- slide 1 of 5
Psoriatic arthritis is a type of arthritis that sometimes affects patients who suffer from psoriasis. In most cases, patients will first develop psoriasis, a serious skin disorder, and then will be diagnosed with psoriatic arthritis at a later time. However, in less common cases, a patient may develop arthritis before they develop psoriatic skin lesions. Psoriatic arthritis symptoms vary from patient to patient, but most people with this condition will experience stiffness, pain, and swelling of their joints.
- slide 2 of 5
Symptoms of Psoriatic Arthritis
Psoriatic arthritis is a chronic disease so psoriatic arthritis symptoms may improve for a certain period of time and then become worse for a certain period of time. The most common symptoms include pain, swelling, and warmth of the affected joints. The joint pain a patient experiences has five different patterns.
Patients may only have the joints on one side of their body affected with pain. This is referred to as asymmetric psoriatic arthritis and is the mildest form. Patients may have joints on both sides of their body affected with pain. This is referred to as symmetric arthritis and the psoriasis tends to be quite severe.
Some patients will only experience this condition with their hands. This is rare and referred to as distal interphalangeal joint predominant psoriatic arthritis. This type tends to affect men most often and symptoms are experienced mostly in the finger and toe joints closest to the nail. The patient's nails are often pitted, thick, and discolored.
Some patients will only experience this condition in their spine. This is referred to as spondylitis and as the condition advances, movement often becomes difficult and painful. Patients will experience spinal stiffness and inflammation in their lower back, neck, and sacroiliac joints.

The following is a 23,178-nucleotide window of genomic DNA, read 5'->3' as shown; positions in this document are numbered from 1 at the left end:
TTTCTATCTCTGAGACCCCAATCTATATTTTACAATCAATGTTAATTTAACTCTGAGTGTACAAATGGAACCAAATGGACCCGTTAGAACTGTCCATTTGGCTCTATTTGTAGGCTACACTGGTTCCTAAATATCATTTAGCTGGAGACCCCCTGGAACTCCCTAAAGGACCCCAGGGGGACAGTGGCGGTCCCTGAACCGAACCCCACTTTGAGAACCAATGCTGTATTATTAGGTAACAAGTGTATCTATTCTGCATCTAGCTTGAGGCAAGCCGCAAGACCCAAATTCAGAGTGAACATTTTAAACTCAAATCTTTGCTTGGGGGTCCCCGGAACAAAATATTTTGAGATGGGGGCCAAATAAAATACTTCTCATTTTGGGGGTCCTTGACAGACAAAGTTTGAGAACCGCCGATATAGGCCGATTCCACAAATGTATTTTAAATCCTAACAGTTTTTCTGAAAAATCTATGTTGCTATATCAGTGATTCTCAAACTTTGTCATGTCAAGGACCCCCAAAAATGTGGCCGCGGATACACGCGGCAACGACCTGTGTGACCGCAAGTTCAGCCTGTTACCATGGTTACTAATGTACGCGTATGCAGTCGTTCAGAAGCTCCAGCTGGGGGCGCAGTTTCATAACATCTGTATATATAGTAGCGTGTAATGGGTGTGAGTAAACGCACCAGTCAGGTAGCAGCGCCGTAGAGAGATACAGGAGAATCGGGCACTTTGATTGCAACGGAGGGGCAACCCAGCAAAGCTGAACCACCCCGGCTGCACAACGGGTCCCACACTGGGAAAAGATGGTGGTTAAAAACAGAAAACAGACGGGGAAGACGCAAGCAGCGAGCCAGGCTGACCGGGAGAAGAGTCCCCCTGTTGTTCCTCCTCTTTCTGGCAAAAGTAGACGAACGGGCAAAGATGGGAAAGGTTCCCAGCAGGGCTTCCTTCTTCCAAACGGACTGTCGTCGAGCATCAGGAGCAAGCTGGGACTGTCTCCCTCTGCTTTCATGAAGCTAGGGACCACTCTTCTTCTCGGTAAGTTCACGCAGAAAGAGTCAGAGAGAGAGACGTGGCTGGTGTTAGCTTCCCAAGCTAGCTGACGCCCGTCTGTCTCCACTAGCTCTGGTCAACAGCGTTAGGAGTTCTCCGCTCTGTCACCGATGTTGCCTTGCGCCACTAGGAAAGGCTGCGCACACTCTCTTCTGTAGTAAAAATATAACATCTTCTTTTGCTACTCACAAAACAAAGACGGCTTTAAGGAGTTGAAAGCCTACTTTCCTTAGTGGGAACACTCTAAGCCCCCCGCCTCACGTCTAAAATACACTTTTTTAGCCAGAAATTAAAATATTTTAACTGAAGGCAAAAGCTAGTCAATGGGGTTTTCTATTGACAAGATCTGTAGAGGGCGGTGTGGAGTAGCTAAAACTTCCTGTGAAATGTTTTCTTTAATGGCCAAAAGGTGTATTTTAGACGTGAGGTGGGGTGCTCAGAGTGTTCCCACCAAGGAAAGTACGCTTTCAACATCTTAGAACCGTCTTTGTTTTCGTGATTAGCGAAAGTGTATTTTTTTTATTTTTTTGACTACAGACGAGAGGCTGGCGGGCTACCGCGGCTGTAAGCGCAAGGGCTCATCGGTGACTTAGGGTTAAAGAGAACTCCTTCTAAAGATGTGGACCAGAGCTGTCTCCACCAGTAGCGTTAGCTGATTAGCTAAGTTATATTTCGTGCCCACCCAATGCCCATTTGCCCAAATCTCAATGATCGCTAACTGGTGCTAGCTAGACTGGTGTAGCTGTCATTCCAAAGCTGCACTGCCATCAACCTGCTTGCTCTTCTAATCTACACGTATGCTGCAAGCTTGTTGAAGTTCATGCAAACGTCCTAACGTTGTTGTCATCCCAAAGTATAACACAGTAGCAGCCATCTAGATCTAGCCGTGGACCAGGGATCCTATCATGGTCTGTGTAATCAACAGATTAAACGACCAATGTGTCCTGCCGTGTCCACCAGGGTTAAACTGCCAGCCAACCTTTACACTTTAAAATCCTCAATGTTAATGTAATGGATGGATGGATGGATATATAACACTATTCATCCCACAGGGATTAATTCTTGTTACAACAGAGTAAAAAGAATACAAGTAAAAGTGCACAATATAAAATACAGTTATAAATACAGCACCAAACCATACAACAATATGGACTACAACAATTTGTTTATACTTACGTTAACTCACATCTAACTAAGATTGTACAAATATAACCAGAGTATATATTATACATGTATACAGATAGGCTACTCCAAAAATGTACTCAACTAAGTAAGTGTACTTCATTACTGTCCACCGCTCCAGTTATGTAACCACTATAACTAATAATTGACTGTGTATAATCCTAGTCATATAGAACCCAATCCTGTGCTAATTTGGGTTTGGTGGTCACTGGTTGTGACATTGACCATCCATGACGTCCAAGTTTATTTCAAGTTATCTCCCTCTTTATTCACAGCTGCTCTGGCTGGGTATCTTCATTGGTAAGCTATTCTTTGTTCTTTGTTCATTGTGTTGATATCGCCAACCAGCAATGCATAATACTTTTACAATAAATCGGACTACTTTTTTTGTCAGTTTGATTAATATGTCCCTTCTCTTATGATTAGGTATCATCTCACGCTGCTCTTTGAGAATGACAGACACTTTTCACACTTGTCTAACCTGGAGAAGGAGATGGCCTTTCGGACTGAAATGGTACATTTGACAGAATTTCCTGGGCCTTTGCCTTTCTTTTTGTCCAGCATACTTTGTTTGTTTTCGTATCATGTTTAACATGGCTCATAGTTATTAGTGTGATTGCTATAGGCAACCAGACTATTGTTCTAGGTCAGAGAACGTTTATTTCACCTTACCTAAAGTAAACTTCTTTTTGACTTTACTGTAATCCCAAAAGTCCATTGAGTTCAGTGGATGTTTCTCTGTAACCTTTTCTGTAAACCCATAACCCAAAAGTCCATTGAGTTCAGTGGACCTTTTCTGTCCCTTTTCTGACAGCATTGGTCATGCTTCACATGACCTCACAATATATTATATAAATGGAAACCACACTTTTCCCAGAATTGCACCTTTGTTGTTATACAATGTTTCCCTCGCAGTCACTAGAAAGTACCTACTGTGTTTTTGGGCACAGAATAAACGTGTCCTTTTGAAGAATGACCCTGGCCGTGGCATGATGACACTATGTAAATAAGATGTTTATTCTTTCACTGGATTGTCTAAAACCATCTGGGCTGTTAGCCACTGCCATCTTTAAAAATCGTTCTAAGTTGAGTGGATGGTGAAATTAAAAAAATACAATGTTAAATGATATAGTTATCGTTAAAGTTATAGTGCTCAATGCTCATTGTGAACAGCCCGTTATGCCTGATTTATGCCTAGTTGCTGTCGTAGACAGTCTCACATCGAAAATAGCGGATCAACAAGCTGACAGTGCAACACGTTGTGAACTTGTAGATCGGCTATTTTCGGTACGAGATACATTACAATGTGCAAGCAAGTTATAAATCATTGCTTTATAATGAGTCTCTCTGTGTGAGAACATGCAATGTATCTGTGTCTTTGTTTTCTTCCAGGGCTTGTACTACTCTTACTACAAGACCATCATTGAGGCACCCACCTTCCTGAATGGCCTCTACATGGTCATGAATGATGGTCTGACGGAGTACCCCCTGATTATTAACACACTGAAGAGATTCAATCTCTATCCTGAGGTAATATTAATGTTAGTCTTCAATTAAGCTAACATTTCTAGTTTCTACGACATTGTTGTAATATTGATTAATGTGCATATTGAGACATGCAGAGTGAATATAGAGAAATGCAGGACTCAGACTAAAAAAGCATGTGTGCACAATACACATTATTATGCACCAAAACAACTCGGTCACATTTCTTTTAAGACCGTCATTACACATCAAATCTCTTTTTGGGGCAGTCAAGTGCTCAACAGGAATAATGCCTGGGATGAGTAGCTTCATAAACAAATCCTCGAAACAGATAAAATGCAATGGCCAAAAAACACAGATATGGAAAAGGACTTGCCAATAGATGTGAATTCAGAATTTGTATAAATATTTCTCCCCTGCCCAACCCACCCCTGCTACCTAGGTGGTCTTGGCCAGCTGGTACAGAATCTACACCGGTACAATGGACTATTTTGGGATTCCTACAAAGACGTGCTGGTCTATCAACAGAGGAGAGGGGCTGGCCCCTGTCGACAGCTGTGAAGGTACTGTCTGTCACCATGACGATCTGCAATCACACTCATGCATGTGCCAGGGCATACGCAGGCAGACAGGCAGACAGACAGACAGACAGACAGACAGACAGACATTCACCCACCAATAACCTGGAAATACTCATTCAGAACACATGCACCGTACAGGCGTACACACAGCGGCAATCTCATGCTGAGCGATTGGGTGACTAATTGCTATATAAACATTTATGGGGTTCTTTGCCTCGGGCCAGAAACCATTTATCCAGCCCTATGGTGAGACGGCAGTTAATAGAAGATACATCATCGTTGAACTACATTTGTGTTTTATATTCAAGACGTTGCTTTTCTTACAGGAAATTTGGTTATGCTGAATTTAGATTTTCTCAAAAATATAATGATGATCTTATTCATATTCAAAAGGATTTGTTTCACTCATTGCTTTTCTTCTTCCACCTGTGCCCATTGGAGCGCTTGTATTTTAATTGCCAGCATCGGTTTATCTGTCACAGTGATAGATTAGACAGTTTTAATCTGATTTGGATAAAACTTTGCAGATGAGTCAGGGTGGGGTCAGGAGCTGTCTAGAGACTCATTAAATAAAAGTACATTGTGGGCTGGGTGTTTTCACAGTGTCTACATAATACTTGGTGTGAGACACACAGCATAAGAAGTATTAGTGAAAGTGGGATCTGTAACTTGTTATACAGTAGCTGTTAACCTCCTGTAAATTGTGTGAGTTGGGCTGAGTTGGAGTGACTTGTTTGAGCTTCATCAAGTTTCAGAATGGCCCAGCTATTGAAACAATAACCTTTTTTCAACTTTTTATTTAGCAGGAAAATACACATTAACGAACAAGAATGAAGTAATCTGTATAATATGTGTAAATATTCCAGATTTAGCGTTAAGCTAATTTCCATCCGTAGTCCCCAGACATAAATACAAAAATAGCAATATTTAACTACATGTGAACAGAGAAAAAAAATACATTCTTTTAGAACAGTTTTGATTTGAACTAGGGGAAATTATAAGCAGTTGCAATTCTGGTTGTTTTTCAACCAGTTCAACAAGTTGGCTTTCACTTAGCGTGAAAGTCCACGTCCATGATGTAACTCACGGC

A small number of patients will experience arthritis mutilans. This is referred to as destructive arthritis and is a very painful, severe, and disabling form of this condition. This type ultimately results in permanent disability and deformity due to destruction of the small bones in the fingers and hands.
- slide 3 of 5
There is no cure for this condition, but it can be managed for most patients. The goal of treatment is to prevent joint disability and joint pain by controlling the inflammation. Medications are commonly prescribed to control the inflammation. Non-steroidal anti-inflammatory drugs are beneficial in alleviating the swelling, pain, and morning stiffness. Disease-modifying antirheumatic drugs will help to limit how much the joints are damaged in addition to helping to alleviate inflammation and pain. Corticosteroids are prescribed to help control flares of joint pain that are infrequent in mild forms of this condition. TNF-alpha inhibitors are prescribed to patients who have a severe form of this disease to help alleviate the inflammation, which will help to lessen the severity of their symptoms. Immunosuppressant medications will help to prevent the immune system from attacking the body to lessen the progression of this condition.
Though it is rarely performed, surgery can be used to treat this condition. This is only used when all other possible treatments fail to alleviate the patient's symptoms. The goal of surgery is to restore the patient's mobility.
- slide 4 of 5
Mayo Clinic. (2008). Psoriatic Arthritis. Retrieved on February 15, 2010 from the Mayo Clinic: http://www.mayoclinic.com/health/psoriatic-arthritis/DS00476
MedlinePlus. (2010). Psoriatic Arthritis. Retrieved on February 15, 2010 from MedlinePlus: http://www.nlm.nih.gov/medlineplus/ency/article/000413.htm
- slide 5 of 5
Psoriatic Arthritis of the Spine: Fiona McQueen, Mikkel Ostergaard, and Marissa Lassere – Wikimedia Commons